- Google has launched a new experiment (free for everyone) that matches your pose with it’s catalog of 80,000 images
- Called ‘Move Mirror’, the experiment uses your computer’s webcam to estimate your pose; it uses TensorFlow.js and PoseNet to do this
- No privacy concerns, your image(s) will not be stored on any server as the experiment is purely browser based and doesn’t require you to upload anything
Pose estimation is a hot research topic in machine learning these days. A few weeks back I covered how a Japanese firm is using it to detect shoplifters, and that’s just one example of how useful this technique can be.
Of course, Google has been heavily involved in pioneering this technique. They released an open-source version of PoseNet recently and have now used it, along with TensorFlow.js, to run a fun experiment, called ‘Move Mirror‘. It tracks your movements via your computer’s webcam and looks for images that match the poses you make.
Google has used over 80,000 images to build it’s catalog and it delves into each of these images to find the ones that match your pose. The result, especially if you’re constantly changing your pose, can be dizzying. The experiment shows your image on side of the screen, and the matching pose (from it’s collection of images) on the adjacent side. The above photos illustrate this point.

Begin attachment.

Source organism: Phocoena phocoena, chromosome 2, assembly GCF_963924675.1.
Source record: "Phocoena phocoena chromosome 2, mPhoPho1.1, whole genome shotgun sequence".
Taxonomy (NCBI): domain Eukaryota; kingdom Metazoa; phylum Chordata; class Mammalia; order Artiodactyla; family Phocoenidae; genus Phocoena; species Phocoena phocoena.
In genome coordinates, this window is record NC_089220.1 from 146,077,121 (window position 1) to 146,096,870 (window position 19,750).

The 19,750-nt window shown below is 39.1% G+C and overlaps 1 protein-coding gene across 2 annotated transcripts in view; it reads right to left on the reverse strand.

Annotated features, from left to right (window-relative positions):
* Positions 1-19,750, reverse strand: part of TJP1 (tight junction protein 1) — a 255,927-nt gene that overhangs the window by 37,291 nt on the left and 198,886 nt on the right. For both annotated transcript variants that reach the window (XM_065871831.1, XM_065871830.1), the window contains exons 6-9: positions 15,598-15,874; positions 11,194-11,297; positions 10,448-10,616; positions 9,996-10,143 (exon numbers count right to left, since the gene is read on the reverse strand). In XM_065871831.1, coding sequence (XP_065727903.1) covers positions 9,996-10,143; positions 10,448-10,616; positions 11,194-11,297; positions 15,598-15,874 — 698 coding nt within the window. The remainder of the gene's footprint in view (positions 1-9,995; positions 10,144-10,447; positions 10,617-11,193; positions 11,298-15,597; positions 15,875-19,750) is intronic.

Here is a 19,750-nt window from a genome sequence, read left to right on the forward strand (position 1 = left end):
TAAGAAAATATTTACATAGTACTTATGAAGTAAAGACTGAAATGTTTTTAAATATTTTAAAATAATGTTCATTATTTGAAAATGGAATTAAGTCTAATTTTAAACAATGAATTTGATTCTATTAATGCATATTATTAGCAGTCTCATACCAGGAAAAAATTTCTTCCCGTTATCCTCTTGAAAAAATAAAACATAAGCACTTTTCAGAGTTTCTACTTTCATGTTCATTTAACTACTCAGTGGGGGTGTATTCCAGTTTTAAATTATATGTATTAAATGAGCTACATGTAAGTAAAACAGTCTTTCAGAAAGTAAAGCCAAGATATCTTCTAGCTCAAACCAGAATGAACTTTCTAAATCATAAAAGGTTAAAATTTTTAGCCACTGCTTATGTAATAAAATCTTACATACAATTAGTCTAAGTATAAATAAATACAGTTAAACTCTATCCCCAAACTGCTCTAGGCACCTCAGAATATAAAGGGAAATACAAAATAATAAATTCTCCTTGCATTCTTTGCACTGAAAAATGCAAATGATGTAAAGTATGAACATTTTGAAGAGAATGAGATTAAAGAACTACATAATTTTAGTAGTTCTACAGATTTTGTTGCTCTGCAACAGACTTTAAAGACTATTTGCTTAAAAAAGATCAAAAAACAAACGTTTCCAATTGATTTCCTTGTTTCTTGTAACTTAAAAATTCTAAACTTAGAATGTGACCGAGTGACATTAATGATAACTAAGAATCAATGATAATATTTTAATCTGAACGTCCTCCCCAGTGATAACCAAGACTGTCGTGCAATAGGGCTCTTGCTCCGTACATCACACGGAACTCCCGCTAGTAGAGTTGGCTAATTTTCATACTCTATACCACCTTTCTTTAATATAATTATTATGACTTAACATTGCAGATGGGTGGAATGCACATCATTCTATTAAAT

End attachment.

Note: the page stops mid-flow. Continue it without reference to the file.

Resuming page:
Pose estimation is, as the name suggests, the machine trying to predict what pose the human is in. It’s far more tricky than it sounds. In a three-dimensional space, people have all sorts of features that can be difficult to track – body shape, joints, etc. The task is made doubly difficult when there are other objects in the frame. The algorithm has to be able to distinguish between that and the human, in addition to doing the tracking task.
The experiment is done solely through the browser, thanks to TensorFlow.js. If you’re worried about privacy, Google claims it does not store your photos on it’s servers since everything is done in the browser itself.
Our take on this
A fun experiment! It makes a nice change from all the serious research going on that is being conducted globally. Trust Google to run funky and weird experiments like these to not only test out their research, but also keep people interested in machine learning.
TensorFlow.js and pose estimation are fields that I have been wanting to try out since they came into mainstream popularity and this has certainly piqued my interest. If you have used this technology before, or want to now, get in touch with me and we can definitely work on this together.
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